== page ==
ATLANTIC CITY — In a city as diverse in demographics and economic status as Atlantic City, having access to quality care can mean the difference between life and death.

Due to a variety of factors, Atlantic City has some of the worst health outcomes in the state, from infant mortality to cancer to heart disease to diabetes, data show.

Ensuring everyone on the island has access to health services regardless of insurance coverage or income level is in the mission statement of Southern Jersey Family Medical Centers (SJFMC), which has been operating in the city for three decades.

The federally funded nonprofit operates between two buildings and three city blocks on Atlantic Avenue, offering primary and preventative services, dentistry, obstetrics, gynecological and pediatric care.

“We provide all of those things right there for them,” said Destiny C. Wood, director of women’s health services for SJFMC.

Atlantic City’s poor health conditions are worsened in part due to the challenges of living in an economically depressed city, including a lack of transportation and of a grocery store, as well as poverty and adverse childhood experiences, Wood said.

“I feel like when you look at the health disparities, social determinates have a lot to do with it for us,” said Wood. “And all of those things are contributing factors to the presence of chronic health conditions.”

SJMFC was started in 1977 to provide health services for migrant farm works and has expanded through the years from seven employees to 250, serving 51,000 patients at eight sites across three counties.

The staff at SJFMC is as diverse as its patient population, which Wood said helps provide positive and culturally competent care.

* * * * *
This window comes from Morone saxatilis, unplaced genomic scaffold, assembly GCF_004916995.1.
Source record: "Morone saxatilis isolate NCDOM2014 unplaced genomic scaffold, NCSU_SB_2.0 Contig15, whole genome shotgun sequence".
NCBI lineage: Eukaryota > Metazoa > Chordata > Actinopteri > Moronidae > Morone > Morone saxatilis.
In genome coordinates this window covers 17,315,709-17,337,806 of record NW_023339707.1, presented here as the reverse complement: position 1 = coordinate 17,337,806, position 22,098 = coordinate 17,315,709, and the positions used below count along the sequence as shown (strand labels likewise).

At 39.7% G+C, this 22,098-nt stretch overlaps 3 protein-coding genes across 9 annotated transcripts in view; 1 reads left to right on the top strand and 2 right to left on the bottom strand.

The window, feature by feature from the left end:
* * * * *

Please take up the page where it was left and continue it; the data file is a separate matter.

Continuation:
“I love that we are a diverse population of not just providers, our workers, we are a diverse group for sure. But I think that patients do and will identify,” Wood said.

At its Atlantic City main office in 1300 block of Atlantic Avenue, the medical center serves more than a 100 patients per day for adult primary care and dentistry, according to the practice manager Jodine Patterson.

“We do so much to take care of patients,” Patterson said. “We see everyone and our motto is we don’t turn patients away.”

The center has a care coordination team and a chronic disease coordinator who sees all patients with chronic conditions such as diabetes, hypertension and obesity, as well as behavioral health issues.

“A majority of times, patients don’t really have the knowledge of what complications come from their condition,” said Yoammy Pozo-Sosa, the chronic disease care coordinator at the Atlantic City center.

Pozo-Sosa said she works to make sure patients get the best care, beyond just going to regular doctor’s visits.

Helping to reach patients where they are, SJFMC provides classes for diabetes self-care management, some of which are held at the All Wars Center in the city as participation has increased. The classes include cooking demonstrations, incentives and other methods of interactive learning, Wood said.

“The real goal of that is to engage the patients, where they’re involved in their own self-care management and decision making,” she said.

SJFMC also has a Community and Patient Engagement (CAPE) team that serves as the referral team for those patients who need services beyond what is provided the medical center.

“We find a lot of the time you give the patients the information, you may send them for a referral, but they wait to make the appointment,” Wood said.

She said the CAPE team helps connect the dots.

Quality of life

SJFMC’s second site is focused on women and children and is located in the 1100 block.

Each year, SJFMC doctors deliver 600 babies at AtlantiCare Regional Medical Center Mainland campus in Galloway Township. Wood said they are getting ready to roll out a doula program this spring similar to the one offered through Southern New Jersey Perinatal Cooperative this year.

Woods said the center continues to expand its services and build community partnerships within Atlantic City to serve patients’ needs.

“Our mission here is to provide culturally proficient healthcare services and activities designed to reduce disparity,” Wood said. “Our goal with that is to improve health outcomes and improve the quality of life for the community that we serve.”


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Contact: 609-272-7251 CLowe@pressofac.com Twitter @clairelowe

Staff Writer

I began covering South Jersey in 2008 after graduating from Rowan University with a degree in journalism. I joined The Press in 2015. In 2013, I was awarded a NJPA award for feature writing as a reporter for The Current of Hamilton Township.

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